Adam Blatner

Words and Images from the Mind of Adam Blatner

Some Other Foundations of Psychodrama

Originally posted on May 4, 2011

I just returned from attending the national conference of the American Society for Group Psychotherapy and Psychodrama—the only national psychodrama association (though there are a number in other countries); and the first professional association (by about six months) devoted also to group psychotherapy. Two things impressed me: First, in my Acting-In, I describe a number of areas of application, but in the last fifteen years or so another field has opened to the use of psychodrama—trial lawyer-ing! Apparently several programs—especially one organized by Gerry Spence—now include the teaching of psychodrama in their curriculum.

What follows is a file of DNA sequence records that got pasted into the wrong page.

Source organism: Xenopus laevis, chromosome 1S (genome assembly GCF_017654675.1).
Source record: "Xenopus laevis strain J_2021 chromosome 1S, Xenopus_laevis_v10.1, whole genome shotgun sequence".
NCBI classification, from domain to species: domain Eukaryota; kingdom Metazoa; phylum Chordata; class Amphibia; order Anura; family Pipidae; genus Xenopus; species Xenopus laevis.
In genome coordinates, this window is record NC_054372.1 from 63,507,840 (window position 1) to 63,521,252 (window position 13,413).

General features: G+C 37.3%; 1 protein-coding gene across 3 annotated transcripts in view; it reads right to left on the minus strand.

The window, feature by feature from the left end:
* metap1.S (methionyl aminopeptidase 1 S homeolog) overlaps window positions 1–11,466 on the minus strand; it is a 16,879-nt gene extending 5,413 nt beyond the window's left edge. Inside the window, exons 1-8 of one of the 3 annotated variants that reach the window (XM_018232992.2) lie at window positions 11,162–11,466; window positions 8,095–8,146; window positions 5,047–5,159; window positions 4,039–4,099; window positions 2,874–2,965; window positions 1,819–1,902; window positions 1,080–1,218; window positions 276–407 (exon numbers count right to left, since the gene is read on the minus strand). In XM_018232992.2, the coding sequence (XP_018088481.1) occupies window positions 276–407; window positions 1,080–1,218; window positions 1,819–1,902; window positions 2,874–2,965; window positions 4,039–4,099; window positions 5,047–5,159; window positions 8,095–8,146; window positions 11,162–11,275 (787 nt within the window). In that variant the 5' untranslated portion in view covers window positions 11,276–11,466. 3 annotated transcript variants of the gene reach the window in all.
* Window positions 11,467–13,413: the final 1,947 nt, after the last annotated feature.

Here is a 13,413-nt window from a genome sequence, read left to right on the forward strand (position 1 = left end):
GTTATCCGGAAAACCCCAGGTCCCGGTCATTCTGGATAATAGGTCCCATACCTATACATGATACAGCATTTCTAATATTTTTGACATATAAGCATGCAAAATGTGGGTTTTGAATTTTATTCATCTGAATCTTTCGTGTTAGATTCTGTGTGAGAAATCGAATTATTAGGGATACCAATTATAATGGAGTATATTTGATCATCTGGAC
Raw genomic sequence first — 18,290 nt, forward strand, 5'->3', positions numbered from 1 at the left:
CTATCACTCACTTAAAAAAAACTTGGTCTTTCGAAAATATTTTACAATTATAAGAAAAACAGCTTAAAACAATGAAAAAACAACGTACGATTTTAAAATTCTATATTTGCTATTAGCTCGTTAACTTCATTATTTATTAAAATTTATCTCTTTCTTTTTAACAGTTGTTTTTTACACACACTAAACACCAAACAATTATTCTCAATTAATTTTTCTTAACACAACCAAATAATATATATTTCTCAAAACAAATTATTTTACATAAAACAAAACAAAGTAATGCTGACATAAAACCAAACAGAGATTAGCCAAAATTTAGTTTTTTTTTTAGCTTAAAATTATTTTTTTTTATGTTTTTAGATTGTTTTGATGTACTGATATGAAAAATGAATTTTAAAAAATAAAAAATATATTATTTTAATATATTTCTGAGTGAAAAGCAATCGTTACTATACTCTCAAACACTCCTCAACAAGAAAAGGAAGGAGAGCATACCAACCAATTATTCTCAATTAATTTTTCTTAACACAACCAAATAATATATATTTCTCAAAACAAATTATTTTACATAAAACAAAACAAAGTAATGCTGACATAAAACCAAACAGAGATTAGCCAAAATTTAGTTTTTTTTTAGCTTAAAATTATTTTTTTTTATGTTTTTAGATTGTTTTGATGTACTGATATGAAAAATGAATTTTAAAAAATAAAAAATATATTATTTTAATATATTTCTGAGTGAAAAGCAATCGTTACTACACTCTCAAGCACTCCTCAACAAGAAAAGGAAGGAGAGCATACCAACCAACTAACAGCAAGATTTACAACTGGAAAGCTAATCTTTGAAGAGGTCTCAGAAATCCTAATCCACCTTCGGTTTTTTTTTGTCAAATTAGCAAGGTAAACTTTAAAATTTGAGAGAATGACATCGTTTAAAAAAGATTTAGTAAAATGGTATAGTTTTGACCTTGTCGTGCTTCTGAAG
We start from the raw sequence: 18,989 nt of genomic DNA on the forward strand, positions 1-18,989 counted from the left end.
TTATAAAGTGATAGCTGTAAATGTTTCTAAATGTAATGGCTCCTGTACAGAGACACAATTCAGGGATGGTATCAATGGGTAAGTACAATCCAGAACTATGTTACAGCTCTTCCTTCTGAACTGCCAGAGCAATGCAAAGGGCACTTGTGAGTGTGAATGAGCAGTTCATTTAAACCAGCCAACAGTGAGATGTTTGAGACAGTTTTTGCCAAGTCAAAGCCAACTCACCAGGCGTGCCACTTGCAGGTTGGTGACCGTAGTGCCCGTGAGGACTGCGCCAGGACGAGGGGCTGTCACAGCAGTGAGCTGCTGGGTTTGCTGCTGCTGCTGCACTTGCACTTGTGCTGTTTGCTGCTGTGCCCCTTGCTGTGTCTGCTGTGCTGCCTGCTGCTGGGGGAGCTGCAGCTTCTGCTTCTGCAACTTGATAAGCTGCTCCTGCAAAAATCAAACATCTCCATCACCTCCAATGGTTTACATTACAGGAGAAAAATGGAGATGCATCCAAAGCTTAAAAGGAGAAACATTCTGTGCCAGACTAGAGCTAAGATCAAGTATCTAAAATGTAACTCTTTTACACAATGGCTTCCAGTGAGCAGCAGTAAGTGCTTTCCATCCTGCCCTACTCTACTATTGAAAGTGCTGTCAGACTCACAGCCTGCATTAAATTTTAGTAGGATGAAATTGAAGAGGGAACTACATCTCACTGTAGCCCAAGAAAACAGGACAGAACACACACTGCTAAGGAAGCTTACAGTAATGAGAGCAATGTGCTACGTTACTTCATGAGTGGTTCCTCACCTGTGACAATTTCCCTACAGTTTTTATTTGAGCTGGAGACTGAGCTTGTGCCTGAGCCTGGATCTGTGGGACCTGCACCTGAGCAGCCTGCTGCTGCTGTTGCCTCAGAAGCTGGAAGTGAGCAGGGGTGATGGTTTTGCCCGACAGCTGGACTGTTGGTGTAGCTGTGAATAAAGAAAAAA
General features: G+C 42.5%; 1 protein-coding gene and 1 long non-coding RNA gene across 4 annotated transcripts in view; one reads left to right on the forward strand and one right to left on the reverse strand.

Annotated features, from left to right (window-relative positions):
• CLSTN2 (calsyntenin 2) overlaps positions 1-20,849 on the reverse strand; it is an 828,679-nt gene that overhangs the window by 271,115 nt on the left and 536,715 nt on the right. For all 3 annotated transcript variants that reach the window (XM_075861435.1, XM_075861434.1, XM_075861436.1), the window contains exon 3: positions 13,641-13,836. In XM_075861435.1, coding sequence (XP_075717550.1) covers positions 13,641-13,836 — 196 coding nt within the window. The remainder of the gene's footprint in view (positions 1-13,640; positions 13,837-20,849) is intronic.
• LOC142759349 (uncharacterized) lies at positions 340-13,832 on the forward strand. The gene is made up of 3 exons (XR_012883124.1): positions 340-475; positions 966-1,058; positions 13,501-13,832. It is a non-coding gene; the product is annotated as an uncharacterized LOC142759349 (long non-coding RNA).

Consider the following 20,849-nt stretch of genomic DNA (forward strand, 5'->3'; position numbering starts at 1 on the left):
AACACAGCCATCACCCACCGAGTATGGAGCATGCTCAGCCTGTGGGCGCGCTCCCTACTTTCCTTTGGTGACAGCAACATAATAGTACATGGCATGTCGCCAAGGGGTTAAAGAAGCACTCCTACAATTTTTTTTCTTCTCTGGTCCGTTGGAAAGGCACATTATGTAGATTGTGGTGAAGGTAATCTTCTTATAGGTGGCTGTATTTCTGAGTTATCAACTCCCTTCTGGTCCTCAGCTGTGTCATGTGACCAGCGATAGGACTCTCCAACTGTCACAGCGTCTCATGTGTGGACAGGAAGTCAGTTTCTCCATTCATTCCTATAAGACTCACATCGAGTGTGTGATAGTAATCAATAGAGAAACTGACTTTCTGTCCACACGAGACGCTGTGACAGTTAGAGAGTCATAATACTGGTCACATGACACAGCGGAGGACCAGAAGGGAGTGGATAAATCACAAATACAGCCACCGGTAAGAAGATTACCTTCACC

The other development in the last fifteen years has been the growth of the field of neuroscience so that it becomes more plausible to describe the way action methods work in terms of how the brain-body really learns. (This adds to my otherwise rather extensive description of the rationale for using action methods, role playing, psychodrama, and other forms of experiential learning in my book, Foundations of Psychodrama (2000, Springer). It’s not a matter of mere intellectual insight, but rather closer to what Franz Alexander in the 1940s called a “re-educative emotional experience.” Experiential learning, learning by doing, by feeling, and the revision of relatively entrenched mind-habit patterns are all involved. In other papers I’ll comment further about this elaboration of the way psychodramatic methods work and the rationale for their use.

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